09 October 2015 by Henry Ker
Under new FCA rules, banks are required to appoint a whistleblowing champion
Banks required to appoint whistleblowing champion
New rules from the FCA, which come into force in September 2016, place new whistleblowing requirements on building societies, insurers and banks. The rules will require them to appoint a whistleblowing champion, who is a senior manager, and change the way they handle employee whistleblowing. This includes informing all employees of their legal rights, a responsibility to handle all types of employee disclosure, and to present an annual report to the board.
Blackrock introduces ‘proxy access’
The world’s largest asset manager has introduced the right for shareholders to nominate directors to the board. Shareholders will need at least a 3% stake in the company, and to have held their shares for more than three years, in order to nominate for elections.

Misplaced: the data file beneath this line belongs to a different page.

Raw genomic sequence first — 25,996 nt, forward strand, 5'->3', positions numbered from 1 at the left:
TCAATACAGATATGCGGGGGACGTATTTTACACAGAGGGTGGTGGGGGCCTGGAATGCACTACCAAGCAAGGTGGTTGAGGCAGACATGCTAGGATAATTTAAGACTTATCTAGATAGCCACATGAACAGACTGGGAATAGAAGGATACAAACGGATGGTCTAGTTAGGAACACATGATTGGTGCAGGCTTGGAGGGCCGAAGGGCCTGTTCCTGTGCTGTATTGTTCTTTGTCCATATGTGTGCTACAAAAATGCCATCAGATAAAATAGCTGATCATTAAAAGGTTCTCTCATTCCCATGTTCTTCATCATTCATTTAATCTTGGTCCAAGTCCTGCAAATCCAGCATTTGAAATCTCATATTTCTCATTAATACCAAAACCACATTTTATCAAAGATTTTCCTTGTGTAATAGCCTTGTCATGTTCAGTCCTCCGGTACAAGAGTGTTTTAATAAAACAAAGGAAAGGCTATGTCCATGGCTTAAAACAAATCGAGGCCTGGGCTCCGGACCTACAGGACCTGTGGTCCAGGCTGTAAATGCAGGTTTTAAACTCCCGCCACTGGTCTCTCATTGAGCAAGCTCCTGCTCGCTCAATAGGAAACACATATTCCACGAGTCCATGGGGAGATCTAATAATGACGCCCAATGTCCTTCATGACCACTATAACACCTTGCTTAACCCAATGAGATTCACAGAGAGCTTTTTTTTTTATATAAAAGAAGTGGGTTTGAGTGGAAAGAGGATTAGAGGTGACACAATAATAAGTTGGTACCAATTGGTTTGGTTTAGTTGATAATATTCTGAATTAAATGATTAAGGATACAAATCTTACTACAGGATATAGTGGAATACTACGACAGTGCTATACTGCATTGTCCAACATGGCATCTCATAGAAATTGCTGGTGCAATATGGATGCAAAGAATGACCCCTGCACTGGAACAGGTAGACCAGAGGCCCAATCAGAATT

Fifa suspends Blatter
Fifa president Sepp Blatter, secretary general Jerome Valcke and vice-president Michel Platini, have been provisionally suspended for 90 days by the organisation’s ethics committee, amid widespread accusations of corruption and bribery. Chung Mong-Joon, ex-Fifa vice-president, was also banned for six years.
American Apparel files for bankruptcy
Clothing company American Apparel has filed for bankruptcy after diminishing sales and a string of sexual allegations against its founder, Dov Charney. The company has reached a restructuring deal with 95% of its secured lenders in order to reduce debts by up to $200 million (£131 million) – in exchange for equity in the company. This will cut annual interest payments by up to $20 million.
VW boss admits to knowing about emissions scandal
Michael Horn, Volkswagen's US boss has admitted that he knew about the process to dupe emissions test results. He does however deny that either he or other board members knew that their vehicles had actually been fitted with the device. In an apology before the US Congressional Committee, Horn said ‘I would like to offer a sincere apology for Volkswagen's use of a software programme that served to defeat the regular emissions testing regime.’